Billboard: City or private control?

Feb 20 2012 - 6:33am

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SALT LAKE CITY -- Are electronic billboards with bright, rotating messages in your neighborhood a future trend?

Some local officials think they are if current legislation involving land-use control and locations of billboards becomes law.

Legislation in the House and Senate pits billboard companies against local municipalities and counties. It centers on who controls billboards on private property and where they may be located.

A showdown on land rights is a key component of SB 136, which would allow billboard companies to upgrade existing billboards to electronic billboards. The bill also would set parameters to relocate billboards within a community.

The bill would trump local community standards or guidelines for billboards and would require that a given municipality invoke eminent domain when terminating a billboard owner's billboard or rights.

A talking-points memo distributed by Utah League of Cities and Towns suggests the legislation overturns years of precedence.

"Land use regulation in Utah has always been a matter reserved for local control.

SB 136 proposes to undermine literally decades of land use law," the memo said.

Billboard company representatives disagree, suggesting the rights of a private property owner are the issue. Jeff Young, senior vice president of Young Electric Sign Company, says the bill allows companies to convert existing signs to an electronic format. He adds that if a community decides to take a sign down, the owner of the sign should be fairly compensated.

Young said the legislation would not increase the number of existing billboards in the state.

Sponsored by Sen. Wayne Niederhauser, R-Sandy, the measure has already cleared a Senate committee. The bill and a substitute measure, co-sponsored by Sen. Scott Jenkins, R-Plain City, are waiting for consideration by the Senate. A similar measure is being sponsored in the House, HB 87. That bill is waiting review by the House.

Farmington City Manager Dave Millheim, in attacking the measure, suggested consideration of the measure is being influenced by heavy lobbying and political donations.

"This bill is an affront to local control. It's lobbying gone amok. It's not good public policy," Millheim said.

Millheim worries the issue may lead eventually to billboard companies being able to relocate farther into communities, with the only preventive option left to the municipality being to invoke eminent domain. He does not argue against having billboards on freeways, but encroachment onto surface streets is another matter.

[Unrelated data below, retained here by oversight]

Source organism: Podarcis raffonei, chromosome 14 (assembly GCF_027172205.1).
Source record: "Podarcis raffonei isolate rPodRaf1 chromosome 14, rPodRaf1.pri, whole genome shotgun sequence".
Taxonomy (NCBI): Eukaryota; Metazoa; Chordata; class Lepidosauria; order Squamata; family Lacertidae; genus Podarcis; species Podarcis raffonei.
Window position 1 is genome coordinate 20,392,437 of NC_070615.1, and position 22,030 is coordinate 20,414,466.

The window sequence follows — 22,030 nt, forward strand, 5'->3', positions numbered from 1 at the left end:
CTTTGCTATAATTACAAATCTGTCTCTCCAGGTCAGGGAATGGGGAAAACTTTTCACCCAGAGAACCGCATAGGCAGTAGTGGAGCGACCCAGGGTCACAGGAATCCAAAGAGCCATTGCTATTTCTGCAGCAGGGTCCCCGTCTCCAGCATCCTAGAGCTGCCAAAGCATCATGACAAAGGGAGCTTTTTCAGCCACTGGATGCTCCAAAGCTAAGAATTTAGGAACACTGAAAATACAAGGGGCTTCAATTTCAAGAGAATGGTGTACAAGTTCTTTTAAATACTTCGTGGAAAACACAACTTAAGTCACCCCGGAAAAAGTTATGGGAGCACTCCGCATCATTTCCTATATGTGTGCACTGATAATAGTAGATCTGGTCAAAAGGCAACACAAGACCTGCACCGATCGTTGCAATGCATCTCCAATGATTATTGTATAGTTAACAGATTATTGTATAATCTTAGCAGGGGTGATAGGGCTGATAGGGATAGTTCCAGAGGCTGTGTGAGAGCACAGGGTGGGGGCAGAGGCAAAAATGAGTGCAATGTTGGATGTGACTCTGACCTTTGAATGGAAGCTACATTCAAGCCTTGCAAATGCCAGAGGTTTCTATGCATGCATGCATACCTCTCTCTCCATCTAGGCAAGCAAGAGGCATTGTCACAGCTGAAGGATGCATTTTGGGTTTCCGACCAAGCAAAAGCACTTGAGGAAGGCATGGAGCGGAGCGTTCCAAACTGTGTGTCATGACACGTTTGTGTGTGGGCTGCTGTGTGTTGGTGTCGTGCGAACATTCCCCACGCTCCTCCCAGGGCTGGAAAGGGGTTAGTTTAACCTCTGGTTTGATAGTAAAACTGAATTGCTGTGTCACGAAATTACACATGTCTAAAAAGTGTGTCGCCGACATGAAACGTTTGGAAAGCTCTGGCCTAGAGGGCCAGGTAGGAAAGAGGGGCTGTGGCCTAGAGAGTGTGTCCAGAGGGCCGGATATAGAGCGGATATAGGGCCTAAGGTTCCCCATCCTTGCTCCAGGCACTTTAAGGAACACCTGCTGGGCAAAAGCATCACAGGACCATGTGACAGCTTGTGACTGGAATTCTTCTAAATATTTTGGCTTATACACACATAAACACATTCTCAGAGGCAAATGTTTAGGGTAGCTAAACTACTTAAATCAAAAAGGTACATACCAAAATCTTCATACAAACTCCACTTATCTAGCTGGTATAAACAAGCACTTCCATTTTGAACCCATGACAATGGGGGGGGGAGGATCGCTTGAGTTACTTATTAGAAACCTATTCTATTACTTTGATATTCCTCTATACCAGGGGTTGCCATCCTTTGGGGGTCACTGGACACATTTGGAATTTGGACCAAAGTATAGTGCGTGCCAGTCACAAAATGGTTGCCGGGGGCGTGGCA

The billboard lobby is among the most powerful on the Hill. The state's largest billboard company, Reagan Outdoor Advertising, contributed $111,563 to Utah political campaigns in 2010 and $450,000 to Utah candidates over a 10-year period, according to the National Institute for Money in State Politics.

The Lt. Governor's Office for Public Disclosures shows Reagan contributed $82,913 to candidates in 2011, including $5,000 to House Speaker Rebecca Lockhart, $2,000 to Sen. Niederhauser and $10,000 to Gov. Gary Herbert. A number of Top of Utah candidates received $750 or $500 contributions from the company.

The issue of local control over billboards is hardly new. ULCT officials claim they were working on a compromise during the 2011 interim session and say SB 136 is a direct assault on those negotiations. They claim there are ongoing negotiations involving HB 87 as well.

Young said the League's idea of compromise was to have six signs taken down for each electronic billboard in a community. YESCO typically runs a rotation of six advertisements on one electronic billboard. Young said in one case a community offered compensation valued at approximately $200 for a sign that generates thousands of dollars in revenue.

"If a city decides they want to condemn our signs, these signs are worth much more than that ($200). We pay our fair share of taxes in conformance. We're paying our fair share," Young said.

Young said the city does not have control over a state or federal road. He believes the legislation on the Hill is using the right medium to clarify legal issues on billboards.

Besides control, the issue of transitioning from paper billboards to electronic signs brings up other issues, including questions about how the lighting impacts neighborhoods.

Young said studies show electronic billboards are only slightly higher than surrounding areas. He said the new billboards are not brighter than billboards with a lighted sign during the evening.

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